These are project dependencies and are essential for development and deployment. And are mostly straight forward to understand:
And then comes the config file, the config file consists of all your application config, api_keys, bucket name, target directory, third_party links etc., normally we would have two config files one for production and one for the development environment.
Once we made the skeleton of the application ready with the application dependencies, then we have the core entities. In our application, the Core entities include Handler, Service and Storage.
Handler is where we glue the entire application and create Services, Storages and inject required dependencies and expose an API for the index.js to handle.
Service is where our core-logic of the application lives and all the jobs to other dependencies are delegated from here.
Storage is where all our storage operations take place. In our application S3 is the external storage from where we retrieve our files and data from, hence the AWS-SDK operations exclusively happen only inside this storage module.
When the service starts to run it needs to do all the intended tasks at the same time. For example, in our application, once we get the list of contents under a directory, we need to start creating/cloning the contents locally. This operation is delegated to cloner.js, a helper which is only responsible for cloning the files and folders. The cloner, in turn, needs to access the fileOps.js module to create directories and files.
Under helpers, we have the following files doing their respective chores with or without the help of other helpers.
Cloner, handles the cloning of the files and directories with the help of fileOps module.
Data Handler, maps and parses the data from S3 bucket into a usable or consumable data by the service.
Downloader, only downloads files from S3 bucket and pipes the operation to a write-stream or simply put, takes care of downloading files asynchronously.
fileOps, as the name suggests, uses Node’s fs module to create file-streams and directories.
filePath provides the entire application with the target folder for cloning the S3 bucket’s files and directories and also returns the target bucket and target root directory on the S3.
Logger inside utils returns an instance of Bunyan logger which can be used to send logs to third parties like Kibana.
Now that we have done our project setup, let’s look into the core logic of the service module. It involves the sequence of the following actions:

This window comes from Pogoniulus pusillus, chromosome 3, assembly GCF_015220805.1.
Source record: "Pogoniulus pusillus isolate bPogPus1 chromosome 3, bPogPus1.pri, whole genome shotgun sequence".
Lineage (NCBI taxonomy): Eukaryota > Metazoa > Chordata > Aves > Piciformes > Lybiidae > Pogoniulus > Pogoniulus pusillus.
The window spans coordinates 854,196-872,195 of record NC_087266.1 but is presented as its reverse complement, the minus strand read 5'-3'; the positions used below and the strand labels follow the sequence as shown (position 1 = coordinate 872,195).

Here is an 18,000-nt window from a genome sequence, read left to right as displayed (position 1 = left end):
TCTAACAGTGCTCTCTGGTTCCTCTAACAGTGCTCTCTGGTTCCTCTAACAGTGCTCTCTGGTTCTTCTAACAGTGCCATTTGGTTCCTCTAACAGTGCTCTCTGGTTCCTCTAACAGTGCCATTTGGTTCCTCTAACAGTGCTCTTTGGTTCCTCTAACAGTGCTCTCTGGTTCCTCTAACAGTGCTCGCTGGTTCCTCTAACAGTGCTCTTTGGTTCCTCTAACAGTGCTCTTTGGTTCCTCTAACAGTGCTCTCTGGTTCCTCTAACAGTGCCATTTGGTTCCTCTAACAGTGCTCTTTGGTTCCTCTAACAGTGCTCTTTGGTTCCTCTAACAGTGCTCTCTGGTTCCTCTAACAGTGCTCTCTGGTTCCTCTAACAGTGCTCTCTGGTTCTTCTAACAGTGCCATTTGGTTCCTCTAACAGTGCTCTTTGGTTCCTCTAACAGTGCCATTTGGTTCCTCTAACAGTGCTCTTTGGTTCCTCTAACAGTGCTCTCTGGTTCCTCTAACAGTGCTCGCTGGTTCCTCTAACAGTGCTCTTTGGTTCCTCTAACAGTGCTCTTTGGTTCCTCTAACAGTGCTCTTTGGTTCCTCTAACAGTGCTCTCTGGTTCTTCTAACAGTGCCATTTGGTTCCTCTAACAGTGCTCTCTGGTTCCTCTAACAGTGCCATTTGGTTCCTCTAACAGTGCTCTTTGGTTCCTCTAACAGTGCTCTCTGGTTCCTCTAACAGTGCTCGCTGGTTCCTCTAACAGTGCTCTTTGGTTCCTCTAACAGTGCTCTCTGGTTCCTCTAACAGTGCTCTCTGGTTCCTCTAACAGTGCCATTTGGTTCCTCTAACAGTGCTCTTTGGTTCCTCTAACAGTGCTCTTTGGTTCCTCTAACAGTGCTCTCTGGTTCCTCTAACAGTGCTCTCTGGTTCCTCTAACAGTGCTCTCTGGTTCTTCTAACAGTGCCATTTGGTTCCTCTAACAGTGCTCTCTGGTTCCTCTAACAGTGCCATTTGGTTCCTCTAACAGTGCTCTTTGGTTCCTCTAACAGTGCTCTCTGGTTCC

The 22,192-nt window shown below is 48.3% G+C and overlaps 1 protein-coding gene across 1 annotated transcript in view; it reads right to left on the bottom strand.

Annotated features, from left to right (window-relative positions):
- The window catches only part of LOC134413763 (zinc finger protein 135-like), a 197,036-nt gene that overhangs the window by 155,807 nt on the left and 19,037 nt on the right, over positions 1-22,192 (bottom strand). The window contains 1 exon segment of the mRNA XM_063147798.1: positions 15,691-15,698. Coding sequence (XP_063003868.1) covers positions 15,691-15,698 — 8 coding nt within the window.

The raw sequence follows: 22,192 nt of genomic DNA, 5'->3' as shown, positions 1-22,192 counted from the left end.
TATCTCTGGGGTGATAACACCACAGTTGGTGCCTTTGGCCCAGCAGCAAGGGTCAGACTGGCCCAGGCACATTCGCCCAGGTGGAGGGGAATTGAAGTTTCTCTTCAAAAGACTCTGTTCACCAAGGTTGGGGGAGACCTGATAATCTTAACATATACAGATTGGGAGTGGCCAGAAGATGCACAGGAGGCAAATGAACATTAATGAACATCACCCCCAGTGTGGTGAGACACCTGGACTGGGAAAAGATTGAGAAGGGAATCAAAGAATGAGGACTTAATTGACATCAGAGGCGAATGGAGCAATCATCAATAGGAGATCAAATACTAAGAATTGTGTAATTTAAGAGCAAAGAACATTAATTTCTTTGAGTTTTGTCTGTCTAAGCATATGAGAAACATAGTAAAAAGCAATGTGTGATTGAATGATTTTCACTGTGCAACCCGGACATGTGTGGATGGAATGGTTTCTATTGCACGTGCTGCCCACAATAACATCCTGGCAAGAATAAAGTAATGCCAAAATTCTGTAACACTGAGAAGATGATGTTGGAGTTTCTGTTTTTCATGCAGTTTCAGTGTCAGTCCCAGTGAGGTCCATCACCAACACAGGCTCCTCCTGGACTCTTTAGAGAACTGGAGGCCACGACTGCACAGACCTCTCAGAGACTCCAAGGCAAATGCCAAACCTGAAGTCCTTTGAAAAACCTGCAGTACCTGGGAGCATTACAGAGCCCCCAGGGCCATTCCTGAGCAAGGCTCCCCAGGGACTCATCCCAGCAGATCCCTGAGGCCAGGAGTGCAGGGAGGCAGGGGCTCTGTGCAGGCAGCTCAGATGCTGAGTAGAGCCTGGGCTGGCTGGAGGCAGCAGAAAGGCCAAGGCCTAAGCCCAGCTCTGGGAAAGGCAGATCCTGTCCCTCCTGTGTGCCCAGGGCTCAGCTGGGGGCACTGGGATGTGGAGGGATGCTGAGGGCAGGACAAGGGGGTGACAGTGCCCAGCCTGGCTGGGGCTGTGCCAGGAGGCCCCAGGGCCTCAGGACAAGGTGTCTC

Additionally, the service not only clones the entire bucket but also clones only specific folders, without losing the folder tree structure, based on our Prefix configuration as specified here as the rootDirectory for cloning.
Another important concept around the Node.js is using streams to upload and retrieve data from an external source. In our project, the external source is the AWS S3.
When downloading the files we create a read stream from the AWS SDK getObject method and pipe it to a writeStream which will close automatically once all the data is written. The advantage of using streams is the memory consumption, where the application doesn’t care about the size of the file downloaded.
Our code inside storage moduleas shown below uses streams to asynchronously download the data without blocking the event loop.
Node.js streams with AWS getObject
To dig deeper into Node.js streams, please refer to this write up here.
This is the most straight forward topic in the whole application, where you install the AWS-SDK and start accessing the methods in it. Taking a look at the storage file would give you a better understanding of how to import and call methods on the same.
Here you can find the entire code for this application, more than reading this, hands-on would give a great deal of information and help you understand the core concepts of this application. Feel free to fork it, play with it and if you like it leave a star on the repo.
This marks the end of this write-up, hope it gave a better understanding of how to plan, build and run a Node.js service in the real-time on a platform such as AWS. Feel free to leave your comments, responses and not to mention claps on the story if you liked it. Thanks for reading and feel free to comment!
Originally published by Rajesh Babu at https://blog.bitsrc.io